Today, MARCOS is mainly deployed in the border regions alongside the Indian Army to conduct covert operations against the Chinese and Pakistani military. It is also responsible for conducting anti-piracy operations in the Arabian Sea and the Persian Gulf.
Other Special Forces Units in India: Para SF is another widely respected special forces unit of India. It is part of the Parachute Regiment of the Indian Army that also includes airborne battalions.
12. New Zealand Special Air Service – New Zealand
NZSAS Headquarters Troop with the squadron’s mascot (1955) | Credit: NZ History
Active Since: October 1959
The New Zealand Special Air Service, or 1 NZSAS Regt., is the most skilled and sophisticated military unit of the New Zealand Defense Force. Its responsibilities include counter-terrorism operations, reconnaissance, CBRNE (Chemical, biological, radiological, and nuclear defense), and other special operations.
The NZSAS was originally raised in 1955 by the New Zealand government to support the Commonwealth war efforts in Malaya (now Malaysia) during the Malayan Emergency. The unit was disbanded in 1957 but was re-established in its current form in October 1959. It is modeled after the British Special Air Service.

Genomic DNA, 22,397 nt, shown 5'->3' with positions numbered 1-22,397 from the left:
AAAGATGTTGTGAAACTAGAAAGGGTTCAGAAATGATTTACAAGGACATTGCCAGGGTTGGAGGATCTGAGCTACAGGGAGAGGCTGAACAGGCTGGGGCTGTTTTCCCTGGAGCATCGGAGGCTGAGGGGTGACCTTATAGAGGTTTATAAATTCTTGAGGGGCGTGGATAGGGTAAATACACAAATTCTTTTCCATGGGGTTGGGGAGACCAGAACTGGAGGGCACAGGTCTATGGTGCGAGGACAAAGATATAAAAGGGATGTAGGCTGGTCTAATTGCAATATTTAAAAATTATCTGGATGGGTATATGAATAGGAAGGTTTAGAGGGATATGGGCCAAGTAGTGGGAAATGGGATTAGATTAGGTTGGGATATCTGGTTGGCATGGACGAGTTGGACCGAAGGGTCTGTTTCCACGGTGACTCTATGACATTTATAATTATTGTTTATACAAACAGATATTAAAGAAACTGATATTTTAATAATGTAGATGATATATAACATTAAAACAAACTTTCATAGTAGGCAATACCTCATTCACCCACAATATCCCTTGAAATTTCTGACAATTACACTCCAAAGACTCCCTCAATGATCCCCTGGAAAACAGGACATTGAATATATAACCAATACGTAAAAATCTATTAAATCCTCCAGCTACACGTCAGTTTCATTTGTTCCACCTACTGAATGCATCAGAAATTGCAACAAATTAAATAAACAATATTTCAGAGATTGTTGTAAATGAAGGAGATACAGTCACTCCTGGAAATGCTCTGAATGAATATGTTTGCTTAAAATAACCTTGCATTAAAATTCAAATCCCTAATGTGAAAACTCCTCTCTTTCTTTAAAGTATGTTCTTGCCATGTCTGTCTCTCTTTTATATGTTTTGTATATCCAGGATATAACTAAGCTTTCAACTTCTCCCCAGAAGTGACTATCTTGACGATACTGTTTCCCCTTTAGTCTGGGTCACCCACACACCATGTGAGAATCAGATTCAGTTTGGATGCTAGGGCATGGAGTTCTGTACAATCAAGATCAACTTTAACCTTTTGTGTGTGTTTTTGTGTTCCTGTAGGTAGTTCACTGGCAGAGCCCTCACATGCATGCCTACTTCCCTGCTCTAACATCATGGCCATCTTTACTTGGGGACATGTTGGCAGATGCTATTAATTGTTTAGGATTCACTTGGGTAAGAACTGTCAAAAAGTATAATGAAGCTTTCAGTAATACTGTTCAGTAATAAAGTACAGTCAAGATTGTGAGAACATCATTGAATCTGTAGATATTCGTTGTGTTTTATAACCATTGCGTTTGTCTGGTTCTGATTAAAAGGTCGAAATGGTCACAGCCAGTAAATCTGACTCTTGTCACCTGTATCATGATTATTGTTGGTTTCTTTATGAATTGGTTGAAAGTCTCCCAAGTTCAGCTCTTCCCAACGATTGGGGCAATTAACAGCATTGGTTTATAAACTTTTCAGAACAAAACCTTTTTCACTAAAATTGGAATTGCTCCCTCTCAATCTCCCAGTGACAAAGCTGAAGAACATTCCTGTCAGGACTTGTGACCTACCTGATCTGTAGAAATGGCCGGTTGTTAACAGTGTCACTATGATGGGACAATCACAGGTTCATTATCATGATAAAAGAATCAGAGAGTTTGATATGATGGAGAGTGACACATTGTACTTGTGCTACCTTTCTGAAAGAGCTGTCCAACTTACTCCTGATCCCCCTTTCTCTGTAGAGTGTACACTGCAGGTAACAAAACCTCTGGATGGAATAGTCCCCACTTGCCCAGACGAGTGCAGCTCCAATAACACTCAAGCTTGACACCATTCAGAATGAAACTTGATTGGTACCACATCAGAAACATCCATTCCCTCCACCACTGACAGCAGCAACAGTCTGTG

Notable Deployments and Missions
Since its formation, the New Zealand Special Air Service troops have been deployed to several South-East Asian countries, including Thailand (1962), Borneo (1965), Vietnam (1968), and East Timor (1999). The NZSAS was a component of the Task Force K-Bar, a combined joint special operation task force consisting of SOF (Special Operation Forces) from seven countries that operated in Afghanistan until April 2002.
Between 2009 and 2012, the New Zealand Special Air Service Personnel carried out counter-insurgency operations in the capital Kabul.
During an interview in 2011, retired General David Petraeus (commander of the U.S led coalition forces in Afghanistan at that time) praised the unit for their valuable contributions in the war, including several high-risk arrests and weapon raids.
11. Joint Task Force 2 – Canada